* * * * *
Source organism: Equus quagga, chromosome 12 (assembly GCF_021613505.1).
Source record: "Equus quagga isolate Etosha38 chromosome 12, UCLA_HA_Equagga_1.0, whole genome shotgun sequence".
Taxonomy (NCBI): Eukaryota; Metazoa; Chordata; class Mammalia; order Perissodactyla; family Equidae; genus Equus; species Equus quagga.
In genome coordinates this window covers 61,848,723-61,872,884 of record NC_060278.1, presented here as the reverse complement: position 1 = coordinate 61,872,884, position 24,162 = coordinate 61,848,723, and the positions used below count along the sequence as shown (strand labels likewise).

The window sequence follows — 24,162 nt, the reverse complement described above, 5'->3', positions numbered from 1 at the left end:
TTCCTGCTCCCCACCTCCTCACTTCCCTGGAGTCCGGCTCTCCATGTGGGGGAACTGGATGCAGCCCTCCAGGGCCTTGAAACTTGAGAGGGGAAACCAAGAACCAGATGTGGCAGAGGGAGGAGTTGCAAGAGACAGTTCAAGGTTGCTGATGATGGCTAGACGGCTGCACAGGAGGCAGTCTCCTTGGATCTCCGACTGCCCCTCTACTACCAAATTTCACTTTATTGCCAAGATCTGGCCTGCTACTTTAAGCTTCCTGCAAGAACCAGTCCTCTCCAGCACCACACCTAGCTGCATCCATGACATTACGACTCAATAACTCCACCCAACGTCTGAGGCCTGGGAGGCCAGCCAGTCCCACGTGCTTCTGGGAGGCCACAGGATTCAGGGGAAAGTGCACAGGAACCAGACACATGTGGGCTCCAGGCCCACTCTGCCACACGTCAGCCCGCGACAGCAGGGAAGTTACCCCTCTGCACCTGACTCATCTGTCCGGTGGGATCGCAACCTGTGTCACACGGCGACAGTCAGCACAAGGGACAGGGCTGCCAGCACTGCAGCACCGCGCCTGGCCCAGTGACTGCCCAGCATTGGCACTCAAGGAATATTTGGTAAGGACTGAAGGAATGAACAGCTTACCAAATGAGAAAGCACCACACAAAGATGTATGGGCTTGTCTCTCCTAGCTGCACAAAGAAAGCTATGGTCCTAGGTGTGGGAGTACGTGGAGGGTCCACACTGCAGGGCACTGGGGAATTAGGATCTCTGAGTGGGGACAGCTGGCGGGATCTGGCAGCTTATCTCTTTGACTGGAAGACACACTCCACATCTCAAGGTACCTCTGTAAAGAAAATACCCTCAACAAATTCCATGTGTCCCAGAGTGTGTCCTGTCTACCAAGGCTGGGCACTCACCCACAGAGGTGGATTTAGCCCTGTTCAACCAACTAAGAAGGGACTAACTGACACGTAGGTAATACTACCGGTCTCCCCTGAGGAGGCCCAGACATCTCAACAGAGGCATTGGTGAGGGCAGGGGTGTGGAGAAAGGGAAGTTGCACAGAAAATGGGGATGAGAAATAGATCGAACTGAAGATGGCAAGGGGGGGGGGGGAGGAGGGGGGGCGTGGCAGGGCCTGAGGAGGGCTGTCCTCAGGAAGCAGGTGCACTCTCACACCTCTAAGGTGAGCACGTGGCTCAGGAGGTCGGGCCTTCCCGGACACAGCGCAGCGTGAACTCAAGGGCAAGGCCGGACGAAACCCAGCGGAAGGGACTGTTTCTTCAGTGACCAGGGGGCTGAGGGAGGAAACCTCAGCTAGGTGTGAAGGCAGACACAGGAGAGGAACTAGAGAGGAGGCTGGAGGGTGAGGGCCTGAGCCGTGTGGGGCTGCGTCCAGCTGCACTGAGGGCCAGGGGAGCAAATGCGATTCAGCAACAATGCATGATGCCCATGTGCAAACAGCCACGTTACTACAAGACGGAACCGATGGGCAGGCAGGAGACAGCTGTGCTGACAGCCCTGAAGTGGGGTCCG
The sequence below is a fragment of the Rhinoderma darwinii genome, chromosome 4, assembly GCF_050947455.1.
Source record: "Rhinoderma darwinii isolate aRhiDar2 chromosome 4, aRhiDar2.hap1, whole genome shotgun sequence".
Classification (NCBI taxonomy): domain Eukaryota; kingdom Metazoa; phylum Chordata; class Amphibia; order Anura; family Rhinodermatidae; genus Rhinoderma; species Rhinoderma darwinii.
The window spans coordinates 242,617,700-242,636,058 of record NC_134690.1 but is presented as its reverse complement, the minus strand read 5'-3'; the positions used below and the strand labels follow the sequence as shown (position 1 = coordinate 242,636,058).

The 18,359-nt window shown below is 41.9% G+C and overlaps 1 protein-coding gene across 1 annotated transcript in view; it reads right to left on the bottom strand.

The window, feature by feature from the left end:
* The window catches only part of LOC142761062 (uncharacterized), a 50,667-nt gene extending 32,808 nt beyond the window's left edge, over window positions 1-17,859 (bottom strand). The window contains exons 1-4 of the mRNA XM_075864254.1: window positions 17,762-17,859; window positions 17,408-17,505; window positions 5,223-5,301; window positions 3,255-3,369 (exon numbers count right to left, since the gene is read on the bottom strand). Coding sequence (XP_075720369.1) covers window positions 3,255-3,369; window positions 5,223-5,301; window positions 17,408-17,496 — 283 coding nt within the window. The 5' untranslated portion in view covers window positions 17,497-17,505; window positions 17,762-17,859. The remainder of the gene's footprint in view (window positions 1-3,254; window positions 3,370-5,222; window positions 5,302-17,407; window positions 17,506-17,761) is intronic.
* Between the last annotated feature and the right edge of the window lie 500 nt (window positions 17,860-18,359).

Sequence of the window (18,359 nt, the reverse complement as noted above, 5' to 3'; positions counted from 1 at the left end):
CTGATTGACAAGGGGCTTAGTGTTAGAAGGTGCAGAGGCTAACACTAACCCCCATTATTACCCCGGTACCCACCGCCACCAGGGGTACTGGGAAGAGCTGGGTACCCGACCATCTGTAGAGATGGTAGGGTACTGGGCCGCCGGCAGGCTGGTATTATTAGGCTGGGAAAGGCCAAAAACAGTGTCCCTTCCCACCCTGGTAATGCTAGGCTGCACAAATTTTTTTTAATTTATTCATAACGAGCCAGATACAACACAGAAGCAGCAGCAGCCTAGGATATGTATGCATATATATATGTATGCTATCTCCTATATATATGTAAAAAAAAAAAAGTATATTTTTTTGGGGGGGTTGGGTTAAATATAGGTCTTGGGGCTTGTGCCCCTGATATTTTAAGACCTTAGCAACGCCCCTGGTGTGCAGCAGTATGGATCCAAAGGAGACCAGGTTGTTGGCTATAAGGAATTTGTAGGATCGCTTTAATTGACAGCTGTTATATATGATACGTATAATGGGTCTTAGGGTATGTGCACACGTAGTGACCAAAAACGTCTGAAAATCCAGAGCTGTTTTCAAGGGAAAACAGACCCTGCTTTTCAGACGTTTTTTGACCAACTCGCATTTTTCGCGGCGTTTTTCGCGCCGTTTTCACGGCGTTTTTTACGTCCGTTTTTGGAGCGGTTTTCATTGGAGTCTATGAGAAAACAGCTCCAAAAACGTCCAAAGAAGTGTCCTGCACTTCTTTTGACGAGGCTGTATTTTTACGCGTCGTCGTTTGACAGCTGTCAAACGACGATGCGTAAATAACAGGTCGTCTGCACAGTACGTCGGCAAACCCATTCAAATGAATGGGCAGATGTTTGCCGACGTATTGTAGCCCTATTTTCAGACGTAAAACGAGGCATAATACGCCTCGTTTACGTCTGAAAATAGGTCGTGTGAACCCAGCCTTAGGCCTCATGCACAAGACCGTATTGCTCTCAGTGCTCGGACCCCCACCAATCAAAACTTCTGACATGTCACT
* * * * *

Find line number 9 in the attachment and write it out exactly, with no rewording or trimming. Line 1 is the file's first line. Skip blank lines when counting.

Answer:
Classification (NCBI taxonomy): domain Eukaryota; kingdom Metazoa; phylum Chordata; class Amphibia; order Anura; family Rhinodermatidae; genus Rhinoderma; species Rhinoderma darwinii.